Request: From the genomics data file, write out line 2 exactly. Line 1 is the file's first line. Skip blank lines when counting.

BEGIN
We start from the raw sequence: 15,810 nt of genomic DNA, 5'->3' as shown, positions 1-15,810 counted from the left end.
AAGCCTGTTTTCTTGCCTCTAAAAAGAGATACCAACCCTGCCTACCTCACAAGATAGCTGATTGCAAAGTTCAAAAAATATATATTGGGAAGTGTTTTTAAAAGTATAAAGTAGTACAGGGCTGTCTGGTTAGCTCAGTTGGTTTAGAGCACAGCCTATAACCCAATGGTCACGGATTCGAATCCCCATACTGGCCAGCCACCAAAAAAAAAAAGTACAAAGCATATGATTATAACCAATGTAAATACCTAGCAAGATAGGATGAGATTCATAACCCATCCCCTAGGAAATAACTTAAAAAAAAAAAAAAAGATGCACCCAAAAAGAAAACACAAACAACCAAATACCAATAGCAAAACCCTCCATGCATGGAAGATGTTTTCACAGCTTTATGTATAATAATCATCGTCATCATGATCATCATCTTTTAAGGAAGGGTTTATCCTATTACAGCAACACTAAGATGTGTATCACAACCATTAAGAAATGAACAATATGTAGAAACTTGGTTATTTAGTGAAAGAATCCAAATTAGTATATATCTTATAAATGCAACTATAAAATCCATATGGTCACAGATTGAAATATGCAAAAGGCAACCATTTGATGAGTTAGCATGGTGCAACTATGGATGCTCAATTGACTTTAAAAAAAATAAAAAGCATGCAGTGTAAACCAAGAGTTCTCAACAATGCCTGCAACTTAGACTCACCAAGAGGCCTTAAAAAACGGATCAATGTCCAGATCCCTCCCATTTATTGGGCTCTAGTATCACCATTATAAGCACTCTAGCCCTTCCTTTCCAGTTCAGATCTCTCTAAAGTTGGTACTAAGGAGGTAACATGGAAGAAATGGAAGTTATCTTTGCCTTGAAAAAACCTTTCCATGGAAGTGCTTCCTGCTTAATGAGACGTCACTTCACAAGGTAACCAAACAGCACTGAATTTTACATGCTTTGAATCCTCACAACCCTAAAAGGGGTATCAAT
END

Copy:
AAGCCTGTTTTCTTGCCTCTAAAAAGAGATACCAACCCTGCCTACCTCACAAGATAGCTGATTGCAAAGTTCAAAAAATATATATTGGGAAGTGTTTTTAAAAGTATAAAGTAGTACAGGGCTGTCTGGTTAGCTCAGTTGGTTTAGAGCACAGCCTATAACCCAATGGTCACGGATTCGAATCCCCATACTGGCCAGCCACCAAAAAAAAAAAGTACAAAGCATATGATTATAACCAATGTAAATACCTAGCAAGATAGGATGAGATTCATAACCCATCCCCTAGGAAATAACTTAAAAAAAAAAAAAAAGATGCACCCAAAAAGAAAACACAAACAACCAAATACCAATAGCAAAACCCTCCATGCATGGAAGATGTTTTCACAGCTTTATGTATAATAATCATCGTCATCATGATCATCATCTTTTAAGGAAGGGTTTATCCTATTACAGCAACACTAAGATGTGTATCACAACCATTAAGAAATGAACAATATGTAGAAACTTGGTTATTTAGTGAAAGAATCCAAATTAGTATATATCTTATAAATGCAACTATAAAATCCATATGGTCACAGATTGAAATATGCAAAAGGCAACCATTTGATGAGTTAGCATGGTGCAACTATGGATGCTCAATTGACTTTAAAAAAAATAAAAAGCATGCAGTGTAAACCAAGAGTTCTCAACAATGCCTGCAACTTAGACTCACCAAGAGGCCTTAAAAAACGGATCAATGTCCAGATCCCTCCCATTTATTGGGCTCTAGTATCACCATTATAAGCACTCTAGCCCTTCCTTTCCAGTTCAGATCTCTCTAAAGTTGGTACTAAGGAGGTAACATGGAAGAAATGGAAGTTATCTTTGCCTTGAAAAAACCTTTCCATGGAAGTGCTTCCTGCTTAATGAGACGTCACTTCACAAGGTAACCAAACAGCACTGAATTTTACATGCTTTGAATCCTCACAACCCTAAAAGGGGTATCAAT